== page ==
“We want to promote community conservation,” Peace said. “It’s possible that we will introduce some watering restrictions in the future.”
“We need to be pro-active,” Neal said. “We don’t need to be in the middle of a drought to conserve water.”
In other news, council members:
• approved a resolution authorizing a continued partnership with the Atmos Cities Steering Committee and authorized the payment of two cents per capita to ACSC. An Atmos rep at the meeting said, “This is an attorney fee to keep Kemp represented in the committee.”
• approved City Administrator Regina Kiser to sign the grant application documents to the Texas Water Development Board.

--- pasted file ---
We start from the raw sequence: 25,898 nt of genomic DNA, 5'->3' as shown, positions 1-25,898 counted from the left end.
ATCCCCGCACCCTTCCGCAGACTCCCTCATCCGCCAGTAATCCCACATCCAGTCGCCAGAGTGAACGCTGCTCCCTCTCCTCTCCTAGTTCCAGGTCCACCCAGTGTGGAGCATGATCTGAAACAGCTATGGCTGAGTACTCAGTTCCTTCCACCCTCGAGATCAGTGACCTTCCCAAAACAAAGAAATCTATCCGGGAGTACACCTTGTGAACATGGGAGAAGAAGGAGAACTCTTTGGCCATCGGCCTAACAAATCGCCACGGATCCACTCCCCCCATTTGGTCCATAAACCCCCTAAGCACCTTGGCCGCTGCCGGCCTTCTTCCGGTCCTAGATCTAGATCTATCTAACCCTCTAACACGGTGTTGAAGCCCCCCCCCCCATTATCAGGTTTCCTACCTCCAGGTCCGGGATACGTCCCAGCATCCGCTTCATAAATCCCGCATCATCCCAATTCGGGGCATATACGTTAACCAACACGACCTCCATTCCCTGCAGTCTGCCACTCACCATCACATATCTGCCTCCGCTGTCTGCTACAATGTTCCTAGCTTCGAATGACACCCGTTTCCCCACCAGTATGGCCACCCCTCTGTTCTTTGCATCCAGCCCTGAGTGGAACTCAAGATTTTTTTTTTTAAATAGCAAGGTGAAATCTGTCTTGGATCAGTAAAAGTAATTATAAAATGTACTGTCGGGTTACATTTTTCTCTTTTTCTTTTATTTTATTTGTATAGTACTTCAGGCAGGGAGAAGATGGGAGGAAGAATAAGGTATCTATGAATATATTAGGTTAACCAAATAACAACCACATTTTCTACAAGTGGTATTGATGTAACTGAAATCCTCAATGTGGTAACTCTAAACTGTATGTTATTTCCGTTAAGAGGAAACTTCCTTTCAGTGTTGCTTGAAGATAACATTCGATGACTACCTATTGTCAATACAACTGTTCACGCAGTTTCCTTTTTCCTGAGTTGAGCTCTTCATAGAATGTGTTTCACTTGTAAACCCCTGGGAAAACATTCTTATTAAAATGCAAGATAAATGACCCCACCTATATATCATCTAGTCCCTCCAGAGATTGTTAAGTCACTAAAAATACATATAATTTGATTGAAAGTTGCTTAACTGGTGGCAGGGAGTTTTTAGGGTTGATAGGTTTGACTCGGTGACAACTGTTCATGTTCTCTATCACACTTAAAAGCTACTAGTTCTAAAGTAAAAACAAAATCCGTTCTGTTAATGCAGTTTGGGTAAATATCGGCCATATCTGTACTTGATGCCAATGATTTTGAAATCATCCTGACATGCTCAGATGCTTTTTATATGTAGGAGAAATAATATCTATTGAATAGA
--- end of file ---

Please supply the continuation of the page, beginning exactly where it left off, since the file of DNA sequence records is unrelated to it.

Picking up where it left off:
• heard during staff reports of a six-inch main water line that needed repair on Pearl Street the past month.

Jun

16

Posted by : Monitor Admin | On : June 16, 2017


Funeral services for Lowell Duncan Pahl will be held Saturday, June 24, 2017 at 11 a.m. at the First Presbyterian Church in Mabank.
Graveside service will be at 3 p.m. at King Cemetery. Lowell was born on April 1, 1931 in Merrill, Wis. to parents Ethan Pahl and Wilma Duncan Pahl and entered into eternal rest on April 19, 2017 at the age of 86.
Lowell was in the United States Army and served for 20 years. He retired as MSgt. Lowell was stationed in Japan, Hawaii, Germany and Ft. Devens in Ayer, Mass. and served in the Korean War.
Lowell graduated Milwaukee School of Engineering and Upper Iowa University with two Bachelor’s degrees. He was married to the love of his life for over 50 years, Maxine Callahan Pahl, who preceded him in death on July 17, 2000.